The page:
Guest Post: Weekly Kumo Break Suggests Long Term Structure Changing

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Submitted by Chris Capre of Second Skies

Weekly Kumo Break Suggests Long Term Structure Changing

For those of you who are familiar with the Ichimoku Kinko Hyo (One Glance Balanced Cloud Chart), one of its strengths is in communicating when major long term trends are beginning and ending.  This can either be done through the TKx signal (Tenkan-Kijun Cross) or a Kumo Break (cloud break).  Based on our Ichimoku analysis, we suspect the SPX is headed for much lower ground as an event that has happened only twice in the last 8 years has just occurred, a weekly Kumo Break.

One of the unique aspects of the Ichimoku Kinko Hyo is the ‘Kumo’ which often contains instruments in trending environments.  When broken however (especially on longer time frames), it often signals a major reversal.  How has the SPX related to the Kumo in the past?  Since June of 2003, the SPX has maintained 81.2% of its time above the Kumo and only broken it once back in mid-Jan 2008 (when the market had started its major reversal).  Until now.

Two weeks ago during the panic sell-off in the major indices, the Kumo was broken but the market failed to close below it which is often a trigger.  The last time the market closed below the weekly Kumo (Jan. 18th, 2008), it did not close above it for another 87 weeks.  This prior close back in 2008 marked the beginning of a major bearish move down from the break at 1401.25 to a low of 666.79 (a 737.46pt move). 

Looking at the chart below, last weeks close in the SPX marked the 2nd close below it in the last 8+ years.  To us, this is very suggestive the technical structure (from an Ichimoku perspective) is decidedly bearish considering the rarity or uniqueness of this event and the SPX’s ability to hold above the Kumo for such a long time is no longer there.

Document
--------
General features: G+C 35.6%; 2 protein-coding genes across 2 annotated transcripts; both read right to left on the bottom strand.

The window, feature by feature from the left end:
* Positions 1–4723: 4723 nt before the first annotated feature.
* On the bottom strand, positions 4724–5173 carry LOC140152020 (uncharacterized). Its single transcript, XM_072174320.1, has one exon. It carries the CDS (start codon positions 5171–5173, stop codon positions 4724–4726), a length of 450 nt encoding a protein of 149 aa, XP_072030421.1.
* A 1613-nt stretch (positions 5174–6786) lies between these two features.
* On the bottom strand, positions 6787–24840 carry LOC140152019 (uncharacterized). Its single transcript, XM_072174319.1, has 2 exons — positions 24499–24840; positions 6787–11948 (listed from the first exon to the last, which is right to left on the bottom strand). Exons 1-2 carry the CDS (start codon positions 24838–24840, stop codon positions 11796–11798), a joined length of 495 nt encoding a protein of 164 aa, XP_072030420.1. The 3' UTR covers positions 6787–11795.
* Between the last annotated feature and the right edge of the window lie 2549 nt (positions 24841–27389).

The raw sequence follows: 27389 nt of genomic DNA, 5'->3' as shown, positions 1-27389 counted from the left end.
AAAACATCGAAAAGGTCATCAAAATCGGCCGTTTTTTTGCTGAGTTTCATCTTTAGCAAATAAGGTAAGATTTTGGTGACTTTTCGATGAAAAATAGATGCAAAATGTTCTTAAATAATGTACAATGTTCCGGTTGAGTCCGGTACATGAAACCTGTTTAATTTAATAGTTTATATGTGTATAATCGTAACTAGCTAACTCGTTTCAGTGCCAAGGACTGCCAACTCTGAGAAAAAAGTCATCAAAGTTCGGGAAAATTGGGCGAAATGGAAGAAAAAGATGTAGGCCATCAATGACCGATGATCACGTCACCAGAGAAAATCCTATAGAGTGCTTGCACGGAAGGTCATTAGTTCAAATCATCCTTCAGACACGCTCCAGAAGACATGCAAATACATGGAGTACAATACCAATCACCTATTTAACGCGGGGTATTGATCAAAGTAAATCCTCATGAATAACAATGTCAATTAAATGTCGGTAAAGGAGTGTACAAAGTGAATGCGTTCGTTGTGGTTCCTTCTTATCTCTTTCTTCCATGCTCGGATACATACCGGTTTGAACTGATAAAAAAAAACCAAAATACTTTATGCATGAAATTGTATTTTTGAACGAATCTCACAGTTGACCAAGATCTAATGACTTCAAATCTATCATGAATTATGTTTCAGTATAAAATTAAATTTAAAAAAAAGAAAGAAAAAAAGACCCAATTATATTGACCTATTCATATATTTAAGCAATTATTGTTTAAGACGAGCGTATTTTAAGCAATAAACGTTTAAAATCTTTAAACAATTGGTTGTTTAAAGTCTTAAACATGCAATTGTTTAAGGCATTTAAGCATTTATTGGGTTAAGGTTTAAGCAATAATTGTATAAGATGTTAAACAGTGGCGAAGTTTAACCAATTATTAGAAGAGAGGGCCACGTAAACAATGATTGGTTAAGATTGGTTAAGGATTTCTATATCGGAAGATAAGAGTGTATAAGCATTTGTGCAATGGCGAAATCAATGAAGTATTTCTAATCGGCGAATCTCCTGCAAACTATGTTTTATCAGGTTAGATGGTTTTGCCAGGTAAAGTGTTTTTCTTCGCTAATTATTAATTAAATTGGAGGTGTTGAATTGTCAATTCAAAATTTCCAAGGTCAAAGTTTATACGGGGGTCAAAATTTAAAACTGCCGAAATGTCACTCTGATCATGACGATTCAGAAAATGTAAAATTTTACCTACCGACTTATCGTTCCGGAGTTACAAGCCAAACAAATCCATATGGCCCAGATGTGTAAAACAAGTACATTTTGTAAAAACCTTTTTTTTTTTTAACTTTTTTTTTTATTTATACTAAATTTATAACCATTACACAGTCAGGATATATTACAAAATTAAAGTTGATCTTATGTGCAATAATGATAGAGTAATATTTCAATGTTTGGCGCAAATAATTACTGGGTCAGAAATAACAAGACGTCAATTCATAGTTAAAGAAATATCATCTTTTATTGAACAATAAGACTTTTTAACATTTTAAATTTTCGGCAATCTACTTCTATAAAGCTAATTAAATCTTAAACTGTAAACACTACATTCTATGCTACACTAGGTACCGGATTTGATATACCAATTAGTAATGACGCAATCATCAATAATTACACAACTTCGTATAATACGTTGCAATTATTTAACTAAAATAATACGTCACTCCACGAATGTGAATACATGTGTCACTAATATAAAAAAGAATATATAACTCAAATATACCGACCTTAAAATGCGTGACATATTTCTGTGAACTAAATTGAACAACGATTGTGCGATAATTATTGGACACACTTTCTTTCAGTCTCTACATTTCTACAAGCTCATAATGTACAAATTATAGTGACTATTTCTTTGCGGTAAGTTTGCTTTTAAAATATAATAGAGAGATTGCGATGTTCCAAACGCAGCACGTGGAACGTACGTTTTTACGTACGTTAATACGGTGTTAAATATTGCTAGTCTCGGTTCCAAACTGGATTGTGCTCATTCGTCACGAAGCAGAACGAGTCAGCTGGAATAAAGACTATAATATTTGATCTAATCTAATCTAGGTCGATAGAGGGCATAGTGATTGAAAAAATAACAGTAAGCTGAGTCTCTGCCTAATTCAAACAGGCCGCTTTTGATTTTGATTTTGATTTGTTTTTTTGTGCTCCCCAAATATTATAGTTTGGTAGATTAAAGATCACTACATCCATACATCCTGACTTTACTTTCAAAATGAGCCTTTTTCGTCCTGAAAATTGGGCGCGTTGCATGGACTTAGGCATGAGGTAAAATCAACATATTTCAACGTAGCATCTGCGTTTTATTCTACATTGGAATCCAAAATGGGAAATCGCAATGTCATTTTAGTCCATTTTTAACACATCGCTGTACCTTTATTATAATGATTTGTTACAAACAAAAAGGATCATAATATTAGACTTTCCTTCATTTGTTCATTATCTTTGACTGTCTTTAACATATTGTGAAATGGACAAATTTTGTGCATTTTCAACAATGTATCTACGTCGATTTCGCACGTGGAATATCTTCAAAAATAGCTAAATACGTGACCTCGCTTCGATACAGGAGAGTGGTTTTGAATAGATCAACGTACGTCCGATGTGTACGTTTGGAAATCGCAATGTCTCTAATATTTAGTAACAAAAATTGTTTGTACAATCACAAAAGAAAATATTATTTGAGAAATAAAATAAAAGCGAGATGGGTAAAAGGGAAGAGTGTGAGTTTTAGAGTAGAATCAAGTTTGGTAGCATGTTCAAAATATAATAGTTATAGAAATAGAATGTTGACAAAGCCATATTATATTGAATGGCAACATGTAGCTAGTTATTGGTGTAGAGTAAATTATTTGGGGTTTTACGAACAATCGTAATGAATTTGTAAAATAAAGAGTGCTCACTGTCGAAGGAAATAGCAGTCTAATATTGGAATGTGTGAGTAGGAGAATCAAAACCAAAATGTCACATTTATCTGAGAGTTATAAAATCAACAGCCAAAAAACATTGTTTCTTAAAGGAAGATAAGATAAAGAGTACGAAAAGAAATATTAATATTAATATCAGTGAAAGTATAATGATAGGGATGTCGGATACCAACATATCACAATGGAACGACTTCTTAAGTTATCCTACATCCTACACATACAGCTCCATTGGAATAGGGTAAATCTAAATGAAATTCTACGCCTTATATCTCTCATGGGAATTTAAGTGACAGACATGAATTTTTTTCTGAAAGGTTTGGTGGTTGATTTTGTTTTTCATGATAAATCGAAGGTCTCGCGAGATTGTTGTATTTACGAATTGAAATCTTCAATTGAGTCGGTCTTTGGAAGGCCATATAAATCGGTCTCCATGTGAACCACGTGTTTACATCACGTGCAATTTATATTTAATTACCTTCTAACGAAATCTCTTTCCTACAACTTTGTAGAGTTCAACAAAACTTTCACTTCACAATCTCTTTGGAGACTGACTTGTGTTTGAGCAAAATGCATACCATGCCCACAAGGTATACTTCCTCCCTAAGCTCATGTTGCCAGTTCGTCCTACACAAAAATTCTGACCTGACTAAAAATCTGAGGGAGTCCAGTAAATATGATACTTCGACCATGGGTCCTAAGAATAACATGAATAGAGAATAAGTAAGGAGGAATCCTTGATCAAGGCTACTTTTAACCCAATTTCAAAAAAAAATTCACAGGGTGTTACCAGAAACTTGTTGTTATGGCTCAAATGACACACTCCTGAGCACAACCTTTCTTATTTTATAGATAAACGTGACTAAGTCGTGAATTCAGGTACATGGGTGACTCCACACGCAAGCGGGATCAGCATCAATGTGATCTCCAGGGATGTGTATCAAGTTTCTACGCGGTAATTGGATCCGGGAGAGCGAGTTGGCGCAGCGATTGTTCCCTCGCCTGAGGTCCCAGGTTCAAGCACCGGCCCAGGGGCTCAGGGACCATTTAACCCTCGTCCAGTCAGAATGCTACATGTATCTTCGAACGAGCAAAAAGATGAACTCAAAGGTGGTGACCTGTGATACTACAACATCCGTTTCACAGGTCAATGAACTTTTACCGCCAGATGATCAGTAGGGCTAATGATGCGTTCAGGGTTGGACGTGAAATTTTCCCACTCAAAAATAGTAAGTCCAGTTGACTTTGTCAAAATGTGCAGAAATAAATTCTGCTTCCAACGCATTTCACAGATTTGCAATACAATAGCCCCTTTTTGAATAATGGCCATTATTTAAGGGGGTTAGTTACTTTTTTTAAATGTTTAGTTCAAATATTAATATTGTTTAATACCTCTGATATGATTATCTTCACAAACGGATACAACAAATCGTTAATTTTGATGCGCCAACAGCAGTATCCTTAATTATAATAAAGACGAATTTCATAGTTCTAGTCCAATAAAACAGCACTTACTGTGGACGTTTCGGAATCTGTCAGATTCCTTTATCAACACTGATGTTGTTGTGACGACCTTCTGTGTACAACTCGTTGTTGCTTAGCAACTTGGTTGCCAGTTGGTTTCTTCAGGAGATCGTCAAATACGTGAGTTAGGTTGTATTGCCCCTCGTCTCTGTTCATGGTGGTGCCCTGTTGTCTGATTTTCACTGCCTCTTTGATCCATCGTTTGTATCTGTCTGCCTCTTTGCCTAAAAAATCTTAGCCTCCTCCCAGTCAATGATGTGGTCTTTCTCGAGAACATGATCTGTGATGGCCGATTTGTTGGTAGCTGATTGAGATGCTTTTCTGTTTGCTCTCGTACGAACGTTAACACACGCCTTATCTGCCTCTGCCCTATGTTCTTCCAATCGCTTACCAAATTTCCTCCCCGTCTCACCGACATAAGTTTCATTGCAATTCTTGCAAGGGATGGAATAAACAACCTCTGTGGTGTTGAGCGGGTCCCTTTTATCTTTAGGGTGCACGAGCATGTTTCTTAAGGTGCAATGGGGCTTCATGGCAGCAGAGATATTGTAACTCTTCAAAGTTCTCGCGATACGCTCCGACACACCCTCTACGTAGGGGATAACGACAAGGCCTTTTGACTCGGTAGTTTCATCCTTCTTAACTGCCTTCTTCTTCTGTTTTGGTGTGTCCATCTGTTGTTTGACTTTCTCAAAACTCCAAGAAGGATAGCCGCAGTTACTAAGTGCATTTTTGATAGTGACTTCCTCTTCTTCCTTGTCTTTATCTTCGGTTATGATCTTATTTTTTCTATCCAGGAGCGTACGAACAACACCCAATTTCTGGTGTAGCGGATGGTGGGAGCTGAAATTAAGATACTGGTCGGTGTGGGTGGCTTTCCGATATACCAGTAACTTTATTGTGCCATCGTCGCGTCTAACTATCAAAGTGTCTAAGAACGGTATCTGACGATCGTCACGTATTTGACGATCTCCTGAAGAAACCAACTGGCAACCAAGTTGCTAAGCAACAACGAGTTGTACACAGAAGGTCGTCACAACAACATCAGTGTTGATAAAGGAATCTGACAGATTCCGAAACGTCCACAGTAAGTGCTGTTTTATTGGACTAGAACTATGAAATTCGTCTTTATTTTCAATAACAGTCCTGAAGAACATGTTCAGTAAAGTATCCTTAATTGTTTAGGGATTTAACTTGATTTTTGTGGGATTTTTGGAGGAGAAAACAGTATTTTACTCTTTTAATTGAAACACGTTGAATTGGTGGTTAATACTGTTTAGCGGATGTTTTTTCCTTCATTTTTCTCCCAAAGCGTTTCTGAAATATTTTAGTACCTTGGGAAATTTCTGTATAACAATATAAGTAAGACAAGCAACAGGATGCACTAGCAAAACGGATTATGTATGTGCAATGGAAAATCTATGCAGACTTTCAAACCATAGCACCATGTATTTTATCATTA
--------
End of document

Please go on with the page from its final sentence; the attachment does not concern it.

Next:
What is also interesting to note is the time it took for it to break back below the Kumo after regaining the air above it back in late August 2009.  The fact it had such a long run above the Kumo from June 2003 – Jan 2008, was below it for 1yr and 6mos, then above it for only 2yrs, only to break back below it suggests the underlying weakness of the larger term structure. 

Furthermore, the rate at which it fell from the recent highs back in May of this year to now was far more violent than back in 2008.  It is ironic to note that the time it took to go from the highs back in 2007 (week of Oct-12th) to breaking the Kumo (week of Jan-18th) in 2008 was a 13 week process…the same amount of time it took for price this time to reach the early May highs this year (week of May-6th) to the Kumo break this year (week of Aug-12th)…again a 13 week process. 

Ironic perhaps, regardless, it’s rare instruments like this with such a long history above the Kumo, break it on the weekly time frames, only to resurface back above it.  The combination of the recent violent sell-off, along with the historical Ichimoku perspective on this, and the long term structural outlook has turned quite bearish.  We expect the index to remain below it for some time, likely the end of the year with perhaps a small retracement back towards the 1220 region capping any rallies.